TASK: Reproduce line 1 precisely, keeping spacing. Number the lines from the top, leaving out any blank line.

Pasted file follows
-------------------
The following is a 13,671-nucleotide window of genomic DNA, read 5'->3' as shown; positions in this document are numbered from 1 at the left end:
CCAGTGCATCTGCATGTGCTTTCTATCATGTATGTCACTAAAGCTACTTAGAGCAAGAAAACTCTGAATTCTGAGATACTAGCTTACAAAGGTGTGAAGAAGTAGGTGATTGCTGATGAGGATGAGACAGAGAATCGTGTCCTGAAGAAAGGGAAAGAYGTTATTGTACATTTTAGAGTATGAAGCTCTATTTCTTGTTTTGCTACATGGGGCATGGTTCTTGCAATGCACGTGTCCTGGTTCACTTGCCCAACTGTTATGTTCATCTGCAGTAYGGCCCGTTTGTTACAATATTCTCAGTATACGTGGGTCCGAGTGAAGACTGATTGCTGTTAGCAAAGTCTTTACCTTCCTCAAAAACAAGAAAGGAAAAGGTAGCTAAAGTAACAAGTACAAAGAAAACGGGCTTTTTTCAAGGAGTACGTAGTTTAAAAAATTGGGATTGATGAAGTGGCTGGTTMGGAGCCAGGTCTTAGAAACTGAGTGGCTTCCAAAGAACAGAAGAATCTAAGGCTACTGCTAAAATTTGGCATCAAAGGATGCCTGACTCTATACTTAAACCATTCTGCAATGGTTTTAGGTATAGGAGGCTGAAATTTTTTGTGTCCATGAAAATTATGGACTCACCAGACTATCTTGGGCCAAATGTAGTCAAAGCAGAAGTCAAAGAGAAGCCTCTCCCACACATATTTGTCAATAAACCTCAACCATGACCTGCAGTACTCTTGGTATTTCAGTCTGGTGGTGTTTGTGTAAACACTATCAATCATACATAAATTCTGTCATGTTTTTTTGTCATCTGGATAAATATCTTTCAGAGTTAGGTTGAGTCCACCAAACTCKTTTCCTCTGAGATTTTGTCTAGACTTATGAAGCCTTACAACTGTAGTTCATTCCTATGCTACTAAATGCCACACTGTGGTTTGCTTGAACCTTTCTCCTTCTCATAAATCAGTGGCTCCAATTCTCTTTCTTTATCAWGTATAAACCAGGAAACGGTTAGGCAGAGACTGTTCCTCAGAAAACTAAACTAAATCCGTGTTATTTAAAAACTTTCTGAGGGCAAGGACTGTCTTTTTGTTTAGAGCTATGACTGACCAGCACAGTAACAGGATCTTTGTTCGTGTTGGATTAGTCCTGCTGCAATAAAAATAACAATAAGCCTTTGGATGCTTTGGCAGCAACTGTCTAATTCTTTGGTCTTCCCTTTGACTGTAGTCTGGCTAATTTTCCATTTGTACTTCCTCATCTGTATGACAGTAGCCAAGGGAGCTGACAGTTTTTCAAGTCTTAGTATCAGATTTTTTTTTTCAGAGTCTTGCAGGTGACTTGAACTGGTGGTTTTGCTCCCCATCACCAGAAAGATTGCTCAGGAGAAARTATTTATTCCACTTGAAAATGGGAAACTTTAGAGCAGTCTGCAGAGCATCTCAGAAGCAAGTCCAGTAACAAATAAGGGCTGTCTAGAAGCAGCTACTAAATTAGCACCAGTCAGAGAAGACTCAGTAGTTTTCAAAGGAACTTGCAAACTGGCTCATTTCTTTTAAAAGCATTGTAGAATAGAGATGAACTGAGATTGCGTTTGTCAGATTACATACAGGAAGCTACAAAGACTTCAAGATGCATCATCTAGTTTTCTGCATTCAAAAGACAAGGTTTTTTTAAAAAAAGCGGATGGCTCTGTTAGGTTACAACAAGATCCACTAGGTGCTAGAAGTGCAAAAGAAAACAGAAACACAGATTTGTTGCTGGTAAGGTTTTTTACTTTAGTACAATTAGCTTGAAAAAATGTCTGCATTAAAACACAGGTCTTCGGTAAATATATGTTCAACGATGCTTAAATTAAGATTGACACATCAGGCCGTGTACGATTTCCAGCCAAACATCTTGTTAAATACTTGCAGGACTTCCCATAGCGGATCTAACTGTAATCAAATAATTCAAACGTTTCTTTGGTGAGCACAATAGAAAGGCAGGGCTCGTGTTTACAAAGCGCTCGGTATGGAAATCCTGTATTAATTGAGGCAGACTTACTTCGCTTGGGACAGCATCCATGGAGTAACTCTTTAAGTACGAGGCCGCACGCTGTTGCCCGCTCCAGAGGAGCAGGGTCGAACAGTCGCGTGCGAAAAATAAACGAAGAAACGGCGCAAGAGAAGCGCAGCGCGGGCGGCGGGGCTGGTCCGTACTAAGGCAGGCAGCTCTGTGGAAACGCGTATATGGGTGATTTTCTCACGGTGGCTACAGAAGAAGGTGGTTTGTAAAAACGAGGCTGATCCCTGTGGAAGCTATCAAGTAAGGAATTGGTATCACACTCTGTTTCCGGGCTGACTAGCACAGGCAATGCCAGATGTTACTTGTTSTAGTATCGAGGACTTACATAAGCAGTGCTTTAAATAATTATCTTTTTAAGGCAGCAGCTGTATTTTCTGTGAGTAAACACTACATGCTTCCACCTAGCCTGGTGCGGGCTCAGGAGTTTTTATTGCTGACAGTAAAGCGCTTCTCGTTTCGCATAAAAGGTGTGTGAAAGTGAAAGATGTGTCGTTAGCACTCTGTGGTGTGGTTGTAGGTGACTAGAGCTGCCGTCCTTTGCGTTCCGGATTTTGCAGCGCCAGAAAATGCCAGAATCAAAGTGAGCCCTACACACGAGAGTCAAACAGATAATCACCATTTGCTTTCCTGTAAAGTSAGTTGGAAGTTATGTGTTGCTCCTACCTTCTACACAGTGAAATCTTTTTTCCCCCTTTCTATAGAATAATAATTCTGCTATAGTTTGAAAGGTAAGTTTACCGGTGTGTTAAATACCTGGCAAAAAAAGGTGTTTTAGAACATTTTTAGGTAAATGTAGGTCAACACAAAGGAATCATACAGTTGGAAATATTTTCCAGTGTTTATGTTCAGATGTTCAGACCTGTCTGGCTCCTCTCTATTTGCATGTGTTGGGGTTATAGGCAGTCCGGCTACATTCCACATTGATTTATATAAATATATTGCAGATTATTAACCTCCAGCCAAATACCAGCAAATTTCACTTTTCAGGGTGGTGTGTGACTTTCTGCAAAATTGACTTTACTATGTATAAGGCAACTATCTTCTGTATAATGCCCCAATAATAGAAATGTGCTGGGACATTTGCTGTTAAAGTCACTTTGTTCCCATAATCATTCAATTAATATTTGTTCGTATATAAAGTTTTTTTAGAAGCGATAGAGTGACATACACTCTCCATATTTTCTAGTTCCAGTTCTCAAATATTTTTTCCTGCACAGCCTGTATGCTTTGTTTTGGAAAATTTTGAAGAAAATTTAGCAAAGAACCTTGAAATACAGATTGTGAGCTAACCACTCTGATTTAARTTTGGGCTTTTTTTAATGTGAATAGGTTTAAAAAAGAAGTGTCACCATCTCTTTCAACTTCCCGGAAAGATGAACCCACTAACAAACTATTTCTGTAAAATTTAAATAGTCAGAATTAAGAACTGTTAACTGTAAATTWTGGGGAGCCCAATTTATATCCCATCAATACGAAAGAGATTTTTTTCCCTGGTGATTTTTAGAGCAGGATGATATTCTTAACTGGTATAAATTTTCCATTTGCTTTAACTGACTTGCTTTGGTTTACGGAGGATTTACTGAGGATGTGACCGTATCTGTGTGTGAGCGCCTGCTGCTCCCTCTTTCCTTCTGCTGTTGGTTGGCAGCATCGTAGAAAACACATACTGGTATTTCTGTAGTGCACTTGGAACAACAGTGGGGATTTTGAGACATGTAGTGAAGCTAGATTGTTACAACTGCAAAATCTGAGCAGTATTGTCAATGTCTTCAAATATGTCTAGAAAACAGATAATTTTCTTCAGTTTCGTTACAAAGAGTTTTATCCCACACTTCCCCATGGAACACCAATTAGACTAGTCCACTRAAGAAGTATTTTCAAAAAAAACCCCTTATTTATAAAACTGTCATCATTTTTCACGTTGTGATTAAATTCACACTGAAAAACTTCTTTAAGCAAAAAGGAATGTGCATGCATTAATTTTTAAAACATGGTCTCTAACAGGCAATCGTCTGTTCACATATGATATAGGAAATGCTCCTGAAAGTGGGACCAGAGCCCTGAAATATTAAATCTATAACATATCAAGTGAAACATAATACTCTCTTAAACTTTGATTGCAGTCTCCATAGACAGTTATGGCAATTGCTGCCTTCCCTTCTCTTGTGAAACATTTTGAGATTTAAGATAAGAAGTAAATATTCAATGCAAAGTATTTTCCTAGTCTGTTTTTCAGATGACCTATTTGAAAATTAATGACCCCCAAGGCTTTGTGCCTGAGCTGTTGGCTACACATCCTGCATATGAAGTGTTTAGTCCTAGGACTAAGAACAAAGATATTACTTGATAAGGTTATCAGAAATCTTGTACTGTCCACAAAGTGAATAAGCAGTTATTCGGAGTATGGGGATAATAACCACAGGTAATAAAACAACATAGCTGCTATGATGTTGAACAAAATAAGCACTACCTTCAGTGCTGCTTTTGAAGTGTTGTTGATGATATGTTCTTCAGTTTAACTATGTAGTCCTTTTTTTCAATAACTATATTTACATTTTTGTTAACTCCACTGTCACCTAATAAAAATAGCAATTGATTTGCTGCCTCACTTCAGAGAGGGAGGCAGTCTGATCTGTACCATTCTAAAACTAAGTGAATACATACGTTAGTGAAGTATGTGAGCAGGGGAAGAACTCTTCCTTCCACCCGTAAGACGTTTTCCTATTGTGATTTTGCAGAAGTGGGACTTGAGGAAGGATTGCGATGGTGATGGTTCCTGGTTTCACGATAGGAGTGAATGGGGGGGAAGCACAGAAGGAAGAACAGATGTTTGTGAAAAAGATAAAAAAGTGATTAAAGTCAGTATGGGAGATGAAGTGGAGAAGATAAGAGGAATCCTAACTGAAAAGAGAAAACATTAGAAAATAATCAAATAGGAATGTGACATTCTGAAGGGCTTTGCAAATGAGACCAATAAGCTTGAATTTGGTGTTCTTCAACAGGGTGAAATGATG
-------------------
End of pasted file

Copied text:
The following is a 13,671-nucleotide window of genomic DNA, read 5'->3' as shown; positions in this document are numbered from 1 at the left end: